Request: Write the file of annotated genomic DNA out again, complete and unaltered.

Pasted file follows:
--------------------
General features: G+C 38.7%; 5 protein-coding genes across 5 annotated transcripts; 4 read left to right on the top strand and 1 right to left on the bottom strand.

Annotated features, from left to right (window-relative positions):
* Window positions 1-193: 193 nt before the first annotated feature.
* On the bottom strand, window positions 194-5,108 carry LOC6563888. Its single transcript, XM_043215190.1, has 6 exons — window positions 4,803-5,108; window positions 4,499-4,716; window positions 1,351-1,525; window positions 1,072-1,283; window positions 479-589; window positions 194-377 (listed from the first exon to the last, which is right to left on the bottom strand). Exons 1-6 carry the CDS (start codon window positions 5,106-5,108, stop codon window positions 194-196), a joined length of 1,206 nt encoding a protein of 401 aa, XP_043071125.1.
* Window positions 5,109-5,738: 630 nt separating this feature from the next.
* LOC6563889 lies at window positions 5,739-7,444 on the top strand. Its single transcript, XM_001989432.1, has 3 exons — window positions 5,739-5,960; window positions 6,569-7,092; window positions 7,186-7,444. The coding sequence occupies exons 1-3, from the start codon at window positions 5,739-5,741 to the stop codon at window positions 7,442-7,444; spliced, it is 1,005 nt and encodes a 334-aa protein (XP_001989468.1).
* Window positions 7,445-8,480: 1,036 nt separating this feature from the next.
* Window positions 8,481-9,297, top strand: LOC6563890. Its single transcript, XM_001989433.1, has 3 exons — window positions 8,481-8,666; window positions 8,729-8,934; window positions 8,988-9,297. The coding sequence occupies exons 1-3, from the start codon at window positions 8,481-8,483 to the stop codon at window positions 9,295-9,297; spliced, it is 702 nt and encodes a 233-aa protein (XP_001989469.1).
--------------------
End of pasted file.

General features: G+C 38.7%; 5 protein-coding genes across 5 annotated transcripts; 4 read left to right on the top strand and 1 right to left on the bottom strand.

Annotated features, from left to right (window-relative positions):
* Window positions 1-193: 193 nt before the first annotated feature.
* On the bottom strand, window positions 194-5,108 carry LOC6563888. Its single transcript, XM_043215190.1, has 6 exons — window positions 4,803-5,108; window positions 4,499-4,716; window positions 1,351-1,525; window positions 1,072-1,283; window positions 479-589; window positions 194-377 (listed from the first exon to the last, which is right to left on the bottom strand). Exons 1-6 carry the CDS (start codon window positions 5,106-5,108, stop codon window positions 194-196), a joined length of 1,206 nt encoding a protein of 401 aa, XP_043071125.1.
* Window positions 5,109-5,738: 630 nt separating this feature from the next.
* LOC6563889 lies at window positions 5,739-7,444 on the top strand. Its single transcript, XM_001989432.1, has 3 exons — window positions 5,739-5,960; window positions 6,569-7,092; window positions 7,186-7,444. The coding sequence occupies exons 1-3, from the start codon at window positions 5,739-5,741 to the stop codon at window positions 7,442-7,444; spliced, it is 1,005 nt and encodes a 334-aa protein (XP_001989468.1).
* Window positions 7,445-8,480: 1,036 nt separating this feature from the next.
* Window positions 8,481-9,297, top strand: LOC6563890. Its single transcript, XM_001989433.1, has 3 exons — window positions 8,481-8,666; window positions 8,729-8,934; window positions 8,988-9,297. The coding sequence occupies exons 1-3, from the start codon at window positions 8,481-8,483 to the stop codon at window positions 9,295-9,297; spliced, it is 702 nt and encodes a 233-aa protein (XP_001989469.1).